Q. Why does Jewish law object to women singing in front of men?
I will come back to the b in front of ishah, but let me first address your main question.
It is not only Judaism that has a problem with female voices. A French writer, discussing the opera and its music, says, “She who sings must die”. Female characters in many operas do die by the time the performance ends. The idea seems to be that the more rapturous a woman singer becomes the more she enters another realm.
Men both want and don’t want to hear the female voice, and several religions, not just Judaism, seek to control it.
The halachic objection applies especially during religious worship and especially when the singer is both seen – the b in front of ishah indicates “with the (sight of) the woman” – and heard.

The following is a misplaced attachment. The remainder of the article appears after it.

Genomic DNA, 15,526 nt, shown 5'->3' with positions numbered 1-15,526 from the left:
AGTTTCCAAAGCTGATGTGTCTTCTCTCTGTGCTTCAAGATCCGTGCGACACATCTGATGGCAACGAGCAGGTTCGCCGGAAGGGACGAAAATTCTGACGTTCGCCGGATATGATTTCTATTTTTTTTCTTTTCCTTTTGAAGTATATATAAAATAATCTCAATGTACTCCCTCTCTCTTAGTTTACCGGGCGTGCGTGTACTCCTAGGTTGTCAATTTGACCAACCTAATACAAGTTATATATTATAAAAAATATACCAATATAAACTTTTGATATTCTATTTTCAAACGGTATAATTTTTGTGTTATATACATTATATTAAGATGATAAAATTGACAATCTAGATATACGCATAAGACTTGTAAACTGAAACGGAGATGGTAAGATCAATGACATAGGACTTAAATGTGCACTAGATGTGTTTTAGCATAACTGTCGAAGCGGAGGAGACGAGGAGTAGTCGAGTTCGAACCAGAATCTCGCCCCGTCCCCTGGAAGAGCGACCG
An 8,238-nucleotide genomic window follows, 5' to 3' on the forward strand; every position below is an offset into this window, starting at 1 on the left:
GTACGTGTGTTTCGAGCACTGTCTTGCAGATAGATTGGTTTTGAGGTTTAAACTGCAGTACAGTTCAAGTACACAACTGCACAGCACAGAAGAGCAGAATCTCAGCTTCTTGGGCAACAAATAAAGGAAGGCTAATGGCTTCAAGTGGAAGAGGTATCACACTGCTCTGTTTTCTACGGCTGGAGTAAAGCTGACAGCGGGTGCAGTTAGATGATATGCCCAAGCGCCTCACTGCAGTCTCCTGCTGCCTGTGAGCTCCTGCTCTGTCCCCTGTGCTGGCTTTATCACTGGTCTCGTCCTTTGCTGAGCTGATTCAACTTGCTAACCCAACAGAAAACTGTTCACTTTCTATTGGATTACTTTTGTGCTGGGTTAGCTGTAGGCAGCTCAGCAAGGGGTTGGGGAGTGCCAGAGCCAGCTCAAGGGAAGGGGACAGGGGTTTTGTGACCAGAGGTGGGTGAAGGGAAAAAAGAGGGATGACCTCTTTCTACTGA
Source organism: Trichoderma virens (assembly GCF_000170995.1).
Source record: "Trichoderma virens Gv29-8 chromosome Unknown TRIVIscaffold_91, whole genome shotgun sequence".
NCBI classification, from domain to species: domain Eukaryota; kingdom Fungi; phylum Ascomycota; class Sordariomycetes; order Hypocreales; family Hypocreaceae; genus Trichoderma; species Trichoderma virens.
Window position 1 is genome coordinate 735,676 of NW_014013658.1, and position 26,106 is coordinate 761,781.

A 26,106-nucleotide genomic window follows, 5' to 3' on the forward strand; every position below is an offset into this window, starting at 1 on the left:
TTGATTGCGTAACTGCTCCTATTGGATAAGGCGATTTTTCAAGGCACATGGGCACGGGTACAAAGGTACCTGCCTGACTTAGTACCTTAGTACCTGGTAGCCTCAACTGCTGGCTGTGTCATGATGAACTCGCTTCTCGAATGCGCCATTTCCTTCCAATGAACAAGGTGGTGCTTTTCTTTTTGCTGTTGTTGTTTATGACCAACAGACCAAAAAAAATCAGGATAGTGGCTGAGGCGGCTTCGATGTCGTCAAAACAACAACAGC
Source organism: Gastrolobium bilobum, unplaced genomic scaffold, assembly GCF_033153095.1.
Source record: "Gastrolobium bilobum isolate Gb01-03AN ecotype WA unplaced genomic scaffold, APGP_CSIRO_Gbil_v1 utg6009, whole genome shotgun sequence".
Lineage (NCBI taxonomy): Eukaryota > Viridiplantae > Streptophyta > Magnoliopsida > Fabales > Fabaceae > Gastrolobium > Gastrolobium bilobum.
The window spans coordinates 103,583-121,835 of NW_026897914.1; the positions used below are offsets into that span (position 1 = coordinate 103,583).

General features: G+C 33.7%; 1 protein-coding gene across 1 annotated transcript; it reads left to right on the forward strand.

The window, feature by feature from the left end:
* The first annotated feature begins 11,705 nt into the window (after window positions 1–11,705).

Though many translations render ervah as “lustful” or “impure”, deriving it from ur, “to be bare”, I recommend a translation which links the word with a verb that means to awaken or arouse.
There is a form of this verb in L’chah Dodi when we say Hit’orari, from a root which is also spelled ayin-vav-resh, to wake. The passage calls upon Zion to awaken at the coming of the Messiah.